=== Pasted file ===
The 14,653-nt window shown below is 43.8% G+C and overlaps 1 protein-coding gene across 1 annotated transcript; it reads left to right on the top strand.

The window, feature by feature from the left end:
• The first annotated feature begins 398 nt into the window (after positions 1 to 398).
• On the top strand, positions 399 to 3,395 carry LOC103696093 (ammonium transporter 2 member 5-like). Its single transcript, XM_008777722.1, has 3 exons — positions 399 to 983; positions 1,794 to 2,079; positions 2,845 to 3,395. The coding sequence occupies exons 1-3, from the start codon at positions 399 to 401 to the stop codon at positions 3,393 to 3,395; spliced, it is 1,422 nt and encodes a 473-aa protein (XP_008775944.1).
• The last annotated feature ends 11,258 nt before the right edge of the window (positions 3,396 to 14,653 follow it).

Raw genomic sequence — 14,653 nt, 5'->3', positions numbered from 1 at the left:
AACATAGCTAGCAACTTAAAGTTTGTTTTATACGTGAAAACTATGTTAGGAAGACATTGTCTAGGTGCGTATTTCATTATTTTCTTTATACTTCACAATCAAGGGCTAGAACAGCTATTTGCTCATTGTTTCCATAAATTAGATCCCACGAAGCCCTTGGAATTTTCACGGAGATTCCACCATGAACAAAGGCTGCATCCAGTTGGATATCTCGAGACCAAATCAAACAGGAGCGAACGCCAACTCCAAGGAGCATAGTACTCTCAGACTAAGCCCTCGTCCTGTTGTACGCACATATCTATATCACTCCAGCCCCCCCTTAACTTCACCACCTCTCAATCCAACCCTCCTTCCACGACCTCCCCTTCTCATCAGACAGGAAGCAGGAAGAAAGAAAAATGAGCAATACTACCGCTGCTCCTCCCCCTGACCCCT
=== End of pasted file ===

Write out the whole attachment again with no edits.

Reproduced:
The 14,653-nt window shown below is 43.8% G+C and overlaps 1 protein-coding gene across 1 annotated transcript; it reads left to right on the top strand.

The window, feature by feature from the left end:
• The first annotated feature begins 398 nt into the window (after positions 1 to 398).
• On the top strand, positions 399 to 3,395 carry LOC103696093 (ammonium transporter 2 member 5-like). Its single transcript, XM_008777722.1, has 3 exons — positions 399 to 983; positions 1,794 to 2,079; positions 2,845 to 3,395. The coding sequence occupies exons 1-3, from the start codon at positions 399 to 401 to the stop codon at positions 3,393 to 3,395; spliced, it is 1,422 nt and encodes a 473-aa protein (XP_008775944.1).
• The last annotated feature ends 11,258 nt before the right edge of the window (positions 3,396 to 14,653 follow it).

Raw genomic sequence — 14,653 nt, 5'->3', positions numbered from 1 at the left:
AACATAGCTAGCAACTTAAAGTTTGTTTTATACGTGAAAACTATGTTAGGAAGACATTGTCTAGGTGCGTATTTCATTATTTTCTTTATACTTCACAATCAAGGGCTAGAACAGCTATTTGCTCATTGTTTCCATAAATTAGATCCCACGAAGCCCTTGGAATTTTCACGGAGATTCCACCATGAACAAAGGCTGCATCCAGTTGGATATCTCGAGACCAAATCAAACAGGAGCGAACGCCAACTCCAAGGAGCATAGTACTCTCAGACTAAGCCCTCGTCCTGTTGTACGCACATATCTATATCACTCCAGCCCCCCCTTAACTTCACCACCTCTCAATCCAACCCTCCTTCCACGACCTCCCCTTCTCATCAGACAGGAAGCAGGAAGAAAGAAAAATGAGCAATACTACCGCTGCTCCTCCCCCTGACCCCT